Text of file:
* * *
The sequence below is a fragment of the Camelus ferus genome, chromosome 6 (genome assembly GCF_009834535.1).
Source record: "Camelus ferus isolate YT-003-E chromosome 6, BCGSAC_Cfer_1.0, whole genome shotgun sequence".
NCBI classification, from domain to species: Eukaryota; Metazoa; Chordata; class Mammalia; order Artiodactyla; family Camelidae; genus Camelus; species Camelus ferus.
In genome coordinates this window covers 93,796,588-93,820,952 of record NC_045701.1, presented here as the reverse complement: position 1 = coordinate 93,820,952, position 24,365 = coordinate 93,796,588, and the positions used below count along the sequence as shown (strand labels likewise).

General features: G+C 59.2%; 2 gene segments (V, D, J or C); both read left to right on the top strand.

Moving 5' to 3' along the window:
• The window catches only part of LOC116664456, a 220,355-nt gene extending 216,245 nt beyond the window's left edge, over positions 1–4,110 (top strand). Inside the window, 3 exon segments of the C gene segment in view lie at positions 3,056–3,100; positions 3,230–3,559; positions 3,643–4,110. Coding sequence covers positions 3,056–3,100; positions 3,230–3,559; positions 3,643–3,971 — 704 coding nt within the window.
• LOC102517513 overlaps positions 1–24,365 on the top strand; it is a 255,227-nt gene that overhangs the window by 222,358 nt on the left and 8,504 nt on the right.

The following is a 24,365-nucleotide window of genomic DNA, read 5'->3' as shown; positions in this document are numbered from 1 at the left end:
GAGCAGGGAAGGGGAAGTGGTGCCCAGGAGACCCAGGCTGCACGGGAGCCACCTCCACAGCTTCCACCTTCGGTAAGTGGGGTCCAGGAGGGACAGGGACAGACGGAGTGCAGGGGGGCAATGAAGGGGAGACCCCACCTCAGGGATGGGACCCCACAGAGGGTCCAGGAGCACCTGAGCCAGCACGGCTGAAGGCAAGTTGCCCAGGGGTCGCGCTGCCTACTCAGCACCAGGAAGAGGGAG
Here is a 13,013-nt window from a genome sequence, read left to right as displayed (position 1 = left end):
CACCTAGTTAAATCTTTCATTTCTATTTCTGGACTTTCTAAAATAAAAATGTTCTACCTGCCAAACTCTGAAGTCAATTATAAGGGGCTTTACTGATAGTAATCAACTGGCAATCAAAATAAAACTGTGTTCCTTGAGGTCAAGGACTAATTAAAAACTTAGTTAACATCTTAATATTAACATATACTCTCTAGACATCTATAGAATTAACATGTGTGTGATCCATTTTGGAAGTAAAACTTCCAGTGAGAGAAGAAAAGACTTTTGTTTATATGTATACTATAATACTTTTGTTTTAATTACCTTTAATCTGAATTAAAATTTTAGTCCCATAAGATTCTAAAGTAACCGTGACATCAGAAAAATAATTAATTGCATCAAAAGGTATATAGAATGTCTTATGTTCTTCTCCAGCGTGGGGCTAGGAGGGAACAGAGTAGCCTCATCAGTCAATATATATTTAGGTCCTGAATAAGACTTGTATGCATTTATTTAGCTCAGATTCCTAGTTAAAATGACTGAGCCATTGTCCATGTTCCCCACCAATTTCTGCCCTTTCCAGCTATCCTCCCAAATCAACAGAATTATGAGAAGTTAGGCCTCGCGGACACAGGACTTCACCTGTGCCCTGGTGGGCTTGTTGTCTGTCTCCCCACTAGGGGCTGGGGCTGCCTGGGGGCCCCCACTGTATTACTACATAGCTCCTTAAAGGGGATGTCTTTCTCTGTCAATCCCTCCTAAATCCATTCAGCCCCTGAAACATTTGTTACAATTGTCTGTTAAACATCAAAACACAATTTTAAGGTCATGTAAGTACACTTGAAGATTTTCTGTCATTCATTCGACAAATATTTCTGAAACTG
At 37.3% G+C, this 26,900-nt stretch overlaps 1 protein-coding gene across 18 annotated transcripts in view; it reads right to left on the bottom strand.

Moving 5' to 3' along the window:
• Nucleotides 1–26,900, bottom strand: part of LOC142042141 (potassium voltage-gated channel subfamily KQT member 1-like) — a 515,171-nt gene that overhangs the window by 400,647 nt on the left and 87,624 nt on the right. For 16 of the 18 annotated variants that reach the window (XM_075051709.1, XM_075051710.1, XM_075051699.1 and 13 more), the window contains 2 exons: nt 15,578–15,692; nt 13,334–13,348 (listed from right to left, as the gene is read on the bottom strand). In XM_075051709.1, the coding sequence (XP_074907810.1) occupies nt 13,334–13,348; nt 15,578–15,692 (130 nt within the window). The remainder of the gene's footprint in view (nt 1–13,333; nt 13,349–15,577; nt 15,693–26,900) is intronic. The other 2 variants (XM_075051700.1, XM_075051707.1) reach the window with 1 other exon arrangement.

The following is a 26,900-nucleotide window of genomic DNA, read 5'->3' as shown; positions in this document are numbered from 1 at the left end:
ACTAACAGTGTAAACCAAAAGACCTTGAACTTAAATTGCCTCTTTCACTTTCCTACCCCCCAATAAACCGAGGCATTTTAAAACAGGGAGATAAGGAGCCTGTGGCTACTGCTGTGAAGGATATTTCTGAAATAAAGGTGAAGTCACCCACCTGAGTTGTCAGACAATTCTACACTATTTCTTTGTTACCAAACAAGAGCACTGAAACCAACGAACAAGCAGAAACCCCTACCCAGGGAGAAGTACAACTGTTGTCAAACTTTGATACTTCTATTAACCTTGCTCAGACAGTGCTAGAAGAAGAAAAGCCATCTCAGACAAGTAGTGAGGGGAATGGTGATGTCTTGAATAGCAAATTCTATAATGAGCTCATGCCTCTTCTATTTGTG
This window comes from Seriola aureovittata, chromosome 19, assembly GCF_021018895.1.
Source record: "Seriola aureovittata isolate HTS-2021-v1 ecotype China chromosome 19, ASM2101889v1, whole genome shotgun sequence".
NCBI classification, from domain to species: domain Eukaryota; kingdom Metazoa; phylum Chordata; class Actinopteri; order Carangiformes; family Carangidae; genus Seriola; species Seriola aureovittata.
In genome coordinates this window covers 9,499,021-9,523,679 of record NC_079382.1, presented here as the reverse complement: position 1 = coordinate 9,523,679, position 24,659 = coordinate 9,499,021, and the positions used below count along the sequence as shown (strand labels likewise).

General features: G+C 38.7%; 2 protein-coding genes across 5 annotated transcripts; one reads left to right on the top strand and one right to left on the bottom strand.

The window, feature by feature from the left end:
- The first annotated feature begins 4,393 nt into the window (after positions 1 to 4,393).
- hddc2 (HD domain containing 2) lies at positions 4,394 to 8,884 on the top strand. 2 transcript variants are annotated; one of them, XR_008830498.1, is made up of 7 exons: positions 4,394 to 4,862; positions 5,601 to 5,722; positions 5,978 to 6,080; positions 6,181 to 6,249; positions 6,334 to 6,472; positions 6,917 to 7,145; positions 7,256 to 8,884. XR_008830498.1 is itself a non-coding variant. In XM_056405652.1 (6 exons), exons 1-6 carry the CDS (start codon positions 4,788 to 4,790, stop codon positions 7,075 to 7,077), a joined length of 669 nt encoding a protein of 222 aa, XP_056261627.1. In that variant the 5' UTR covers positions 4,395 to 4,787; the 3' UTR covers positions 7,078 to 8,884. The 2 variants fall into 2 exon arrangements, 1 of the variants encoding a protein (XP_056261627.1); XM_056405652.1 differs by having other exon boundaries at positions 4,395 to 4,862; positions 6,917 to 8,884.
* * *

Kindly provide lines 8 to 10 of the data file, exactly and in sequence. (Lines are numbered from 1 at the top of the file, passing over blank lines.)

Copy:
• LOC102517513 overlaps positions 1–24,365 on the top strand; it is a 255,227-nt gene that overhangs the window by 222,358 nt on the left and 8,504 nt on the right.

The following is a 24,365-nucleotide window of genomic DNA, read 5'->3' as shown; positions in this document are numbered from 1 at the left end:
GAGCAGGGAAGGGGAAGTGGTGCCCAGGAGACCCAGGCTGCACGGGAGCCACCTCCACAGCTTCCACCTTCGGTAAGTGGGGTCCAGGAGGGACAGGGACAGACGGAGTGCAGGGGGGCAATGAAGGGGAGACCCCACCTCAGGGATGGGACCCCACAGAGGGTCCAGGAGCACCTGAGCCAGCACGGCTGAAGGCAAGTTGCCCAGGGGTCGCGCTGCCTACTCAGCACCAGGAAGAGGGAG